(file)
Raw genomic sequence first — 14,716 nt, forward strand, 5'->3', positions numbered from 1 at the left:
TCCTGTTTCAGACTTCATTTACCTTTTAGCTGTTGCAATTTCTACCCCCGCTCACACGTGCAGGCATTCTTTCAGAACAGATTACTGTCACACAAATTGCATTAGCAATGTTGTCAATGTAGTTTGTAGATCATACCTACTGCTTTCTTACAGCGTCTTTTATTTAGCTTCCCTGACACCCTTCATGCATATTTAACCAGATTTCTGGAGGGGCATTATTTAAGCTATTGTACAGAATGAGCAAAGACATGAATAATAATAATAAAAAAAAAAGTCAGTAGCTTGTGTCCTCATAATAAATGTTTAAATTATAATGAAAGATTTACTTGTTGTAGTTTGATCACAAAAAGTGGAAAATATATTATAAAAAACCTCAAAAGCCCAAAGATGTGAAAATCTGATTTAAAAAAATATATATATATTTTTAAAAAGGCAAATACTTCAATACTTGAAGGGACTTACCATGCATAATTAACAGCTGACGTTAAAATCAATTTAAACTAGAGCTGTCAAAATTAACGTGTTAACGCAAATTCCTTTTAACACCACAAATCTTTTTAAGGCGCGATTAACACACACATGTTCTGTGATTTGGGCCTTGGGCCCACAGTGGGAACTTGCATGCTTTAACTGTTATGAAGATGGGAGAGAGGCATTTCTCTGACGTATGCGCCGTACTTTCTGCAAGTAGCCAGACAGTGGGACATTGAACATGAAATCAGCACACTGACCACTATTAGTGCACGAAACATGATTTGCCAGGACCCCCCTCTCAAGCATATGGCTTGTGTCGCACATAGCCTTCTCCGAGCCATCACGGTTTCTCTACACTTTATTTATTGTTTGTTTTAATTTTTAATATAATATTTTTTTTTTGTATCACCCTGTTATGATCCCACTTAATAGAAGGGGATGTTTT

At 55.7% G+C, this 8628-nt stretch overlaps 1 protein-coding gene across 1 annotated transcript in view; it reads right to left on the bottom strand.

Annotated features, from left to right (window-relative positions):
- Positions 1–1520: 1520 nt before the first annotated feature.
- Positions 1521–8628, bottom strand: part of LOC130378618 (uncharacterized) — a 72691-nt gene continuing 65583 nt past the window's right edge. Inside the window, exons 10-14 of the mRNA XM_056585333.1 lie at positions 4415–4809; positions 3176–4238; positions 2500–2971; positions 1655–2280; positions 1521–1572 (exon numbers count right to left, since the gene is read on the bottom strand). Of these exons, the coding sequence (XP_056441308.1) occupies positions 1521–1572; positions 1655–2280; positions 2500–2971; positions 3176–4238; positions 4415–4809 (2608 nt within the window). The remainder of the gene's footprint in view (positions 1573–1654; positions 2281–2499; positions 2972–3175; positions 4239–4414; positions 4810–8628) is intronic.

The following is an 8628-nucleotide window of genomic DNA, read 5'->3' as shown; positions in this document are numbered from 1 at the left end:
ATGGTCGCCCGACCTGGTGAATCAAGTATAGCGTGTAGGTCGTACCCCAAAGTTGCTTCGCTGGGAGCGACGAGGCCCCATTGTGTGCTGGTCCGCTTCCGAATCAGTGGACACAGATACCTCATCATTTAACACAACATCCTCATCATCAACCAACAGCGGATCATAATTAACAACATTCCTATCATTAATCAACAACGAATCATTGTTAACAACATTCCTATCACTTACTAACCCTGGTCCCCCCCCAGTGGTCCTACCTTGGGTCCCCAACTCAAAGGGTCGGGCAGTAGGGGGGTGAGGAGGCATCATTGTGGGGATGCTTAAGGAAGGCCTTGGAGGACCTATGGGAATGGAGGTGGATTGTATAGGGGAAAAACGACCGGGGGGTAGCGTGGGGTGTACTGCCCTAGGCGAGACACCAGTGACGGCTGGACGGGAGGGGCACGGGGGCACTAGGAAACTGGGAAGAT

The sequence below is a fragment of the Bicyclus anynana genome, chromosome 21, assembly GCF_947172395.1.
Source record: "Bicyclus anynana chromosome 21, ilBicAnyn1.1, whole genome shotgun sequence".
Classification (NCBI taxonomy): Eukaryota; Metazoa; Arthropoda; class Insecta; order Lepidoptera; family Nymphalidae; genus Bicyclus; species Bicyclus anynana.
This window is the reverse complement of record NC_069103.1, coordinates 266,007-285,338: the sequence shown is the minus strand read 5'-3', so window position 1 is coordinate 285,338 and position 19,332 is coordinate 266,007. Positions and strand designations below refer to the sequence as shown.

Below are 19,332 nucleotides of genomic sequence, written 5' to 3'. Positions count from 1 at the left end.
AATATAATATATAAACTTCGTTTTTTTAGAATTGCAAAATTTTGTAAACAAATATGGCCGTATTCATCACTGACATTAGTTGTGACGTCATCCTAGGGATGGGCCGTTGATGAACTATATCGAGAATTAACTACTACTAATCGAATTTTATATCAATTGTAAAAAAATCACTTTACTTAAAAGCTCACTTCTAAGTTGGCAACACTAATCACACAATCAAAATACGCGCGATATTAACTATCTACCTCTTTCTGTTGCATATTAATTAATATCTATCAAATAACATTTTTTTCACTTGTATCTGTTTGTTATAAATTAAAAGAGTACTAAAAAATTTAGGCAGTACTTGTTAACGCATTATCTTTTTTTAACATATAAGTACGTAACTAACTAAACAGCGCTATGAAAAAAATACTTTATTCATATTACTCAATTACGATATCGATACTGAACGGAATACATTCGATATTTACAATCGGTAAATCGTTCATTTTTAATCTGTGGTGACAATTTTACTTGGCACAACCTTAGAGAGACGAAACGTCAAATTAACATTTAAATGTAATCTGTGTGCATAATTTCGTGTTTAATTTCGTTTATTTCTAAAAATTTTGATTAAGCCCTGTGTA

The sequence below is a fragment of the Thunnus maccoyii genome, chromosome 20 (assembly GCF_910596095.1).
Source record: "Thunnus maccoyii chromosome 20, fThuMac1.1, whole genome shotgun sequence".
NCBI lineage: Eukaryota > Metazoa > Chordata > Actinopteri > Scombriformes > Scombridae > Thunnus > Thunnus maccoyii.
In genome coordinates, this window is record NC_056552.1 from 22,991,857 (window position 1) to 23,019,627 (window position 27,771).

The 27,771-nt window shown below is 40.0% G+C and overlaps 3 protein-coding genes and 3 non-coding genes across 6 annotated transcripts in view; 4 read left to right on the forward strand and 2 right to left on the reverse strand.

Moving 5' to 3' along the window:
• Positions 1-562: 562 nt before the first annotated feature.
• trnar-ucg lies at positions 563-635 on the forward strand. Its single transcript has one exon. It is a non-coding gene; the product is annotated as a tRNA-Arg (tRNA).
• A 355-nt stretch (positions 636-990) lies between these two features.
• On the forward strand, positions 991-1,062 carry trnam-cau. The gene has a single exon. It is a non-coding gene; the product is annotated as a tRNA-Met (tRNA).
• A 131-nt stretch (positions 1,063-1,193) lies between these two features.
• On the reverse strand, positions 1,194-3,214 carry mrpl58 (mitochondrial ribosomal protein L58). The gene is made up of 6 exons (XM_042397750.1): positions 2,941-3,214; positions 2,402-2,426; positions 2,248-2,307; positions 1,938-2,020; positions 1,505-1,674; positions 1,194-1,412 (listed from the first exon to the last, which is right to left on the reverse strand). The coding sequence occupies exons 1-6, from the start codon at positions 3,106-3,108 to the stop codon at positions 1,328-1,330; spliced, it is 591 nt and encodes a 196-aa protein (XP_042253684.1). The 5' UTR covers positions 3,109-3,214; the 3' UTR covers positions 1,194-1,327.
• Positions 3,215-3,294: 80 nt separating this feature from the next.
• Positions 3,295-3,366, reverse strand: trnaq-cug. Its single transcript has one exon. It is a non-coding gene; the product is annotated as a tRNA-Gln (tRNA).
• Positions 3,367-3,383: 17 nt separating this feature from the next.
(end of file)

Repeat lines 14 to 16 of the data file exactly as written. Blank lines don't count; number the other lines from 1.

AATATAATATATAAACTTCGTTTTTTTAGAATTGCAAAATTTTGTAAACAAATATGGCCGTATTCATCACTGACATTAGTTGTGACGTCATCCTAGGGATGGGCCGTTGATGAACTATATCGAGAATTAACTACTACTAATCGAATTTTATATCAATTGTAAAAAAATCACTTTACTTAAAAGCTCACTTCTAAGTTGGCAACACTAATCACACAATCAAAATACGCGCGATATTAACTATCTACCTCTTTCTGTTGCATATTAATTAATATCTATCAAATAACATTTTTTTCACTTGTATCTGTTTGTTATAAATTAAAAGAGTACTAAAAAATTTAGGCAGTACTTGTTAACGCATTATCTTTTTTTAACATATAAGTACGTAACTAACTAAACAGCGCTATGAAAAAAATACTTTATTCATATTACTCAATTACGATATCGATACTGAACGGAATACATTCGATATTTACAATCGGTAAATCGTTCATTTTTAATCTGTGGTGACAATTTTACTTGGCACAACCTTAGAGAGACGAAACGTCAAATTAACATTTAAATGTAATCTGTGTGCATAATTTCGTGTTTAATTTCGTTTATTTCTAAAAATTTTGATTAAGCCCTGTGTA

The sequence below is a fragment of the Thunnus maccoyii genome, chromosome 20 (assembly GCF_910596095.1).
Source record: "Thunnus maccoyii chromosome 20, fThuMac1.1, whole genome shotgun sequence".